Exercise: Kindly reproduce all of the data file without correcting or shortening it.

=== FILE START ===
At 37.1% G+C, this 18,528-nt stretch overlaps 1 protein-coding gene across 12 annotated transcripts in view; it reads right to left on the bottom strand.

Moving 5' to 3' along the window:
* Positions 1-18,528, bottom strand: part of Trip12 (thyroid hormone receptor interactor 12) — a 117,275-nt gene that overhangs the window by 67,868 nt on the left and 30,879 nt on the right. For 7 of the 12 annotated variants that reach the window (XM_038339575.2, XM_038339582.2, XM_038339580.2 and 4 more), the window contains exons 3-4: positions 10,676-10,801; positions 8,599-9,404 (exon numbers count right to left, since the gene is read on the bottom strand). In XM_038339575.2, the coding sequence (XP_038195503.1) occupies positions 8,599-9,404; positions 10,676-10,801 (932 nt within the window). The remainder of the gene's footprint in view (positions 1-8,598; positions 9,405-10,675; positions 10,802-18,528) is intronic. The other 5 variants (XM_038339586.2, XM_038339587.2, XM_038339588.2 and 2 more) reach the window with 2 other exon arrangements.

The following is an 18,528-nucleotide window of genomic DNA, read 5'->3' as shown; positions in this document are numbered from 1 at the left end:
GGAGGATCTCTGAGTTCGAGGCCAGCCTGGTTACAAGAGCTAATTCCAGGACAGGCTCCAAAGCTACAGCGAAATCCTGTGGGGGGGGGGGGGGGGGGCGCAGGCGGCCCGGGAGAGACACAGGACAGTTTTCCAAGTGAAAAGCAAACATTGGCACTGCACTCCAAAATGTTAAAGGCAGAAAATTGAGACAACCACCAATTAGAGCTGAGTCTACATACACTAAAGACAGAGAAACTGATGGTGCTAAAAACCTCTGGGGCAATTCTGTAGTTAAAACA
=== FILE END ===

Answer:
At 37.1% G+C, this 18,528-nt stretch overlaps 1 protein-coding gene across 12 annotated transcripts in view; it reads right to left on the bottom strand.

Moving 5' to 3' along the window:
* Positions 1-18,528, bottom strand: part of Trip12 (thyroid hormone receptor interactor 12) — a 117,275-nt gene that overhangs the window by 67,868 nt on the left and 30,879 nt on the right. For 7 of the 12 annotated variants that reach the window (XM_038339575.2, XM_038339582.2, XM_038339580.2 and 4 more), the window contains exons 3-4: positions 10,676-10,801; positions 8,599-9,404 (exon numbers count right to left, since the gene is read on the bottom strand). In XM_038339575.2, the coding sequence (XP_038195503.1) occupies positions 8,599-9,404; positions 10,676-10,801 (932 nt within the window). The remainder of the gene's footprint in view (positions 1-8,598; positions 9,405-10,675; positions 10,802-18,528) is intronic. The other 5 variants (XM_038339586.2, XM_038339587.2, XM_038339588.2 and 2 more) reach the window with 2 other exon arrangements.

The following is an 18,528-nucleotide window of genomic DNA, read 5'->3' as shown; positions in this document are numbered from 1 at the left end:
GGAGGATCTCTGAGTTCGAGGCCAGCCTGGTTACAAGAGCTAATTCCAGGACAGGCTCCAAAGCTACAGCGAAATCCTGTGGGGGGGGGGGGGGGGGGCGCAGGCGGCCCGGGAGAGACACAGGACAGTTTTCCAAGTGAAAAGCAAACATTGGCACTGCACTCCAAAATGTTAAAGGCAGAAAATTGAGACAACCACCAATTAGAGCTGAGTCTACATACACTAAAGACAGAGAAACTGATGGTGCTAAAAACCTCTGGGGCAATTCTGTAGTTAAAACA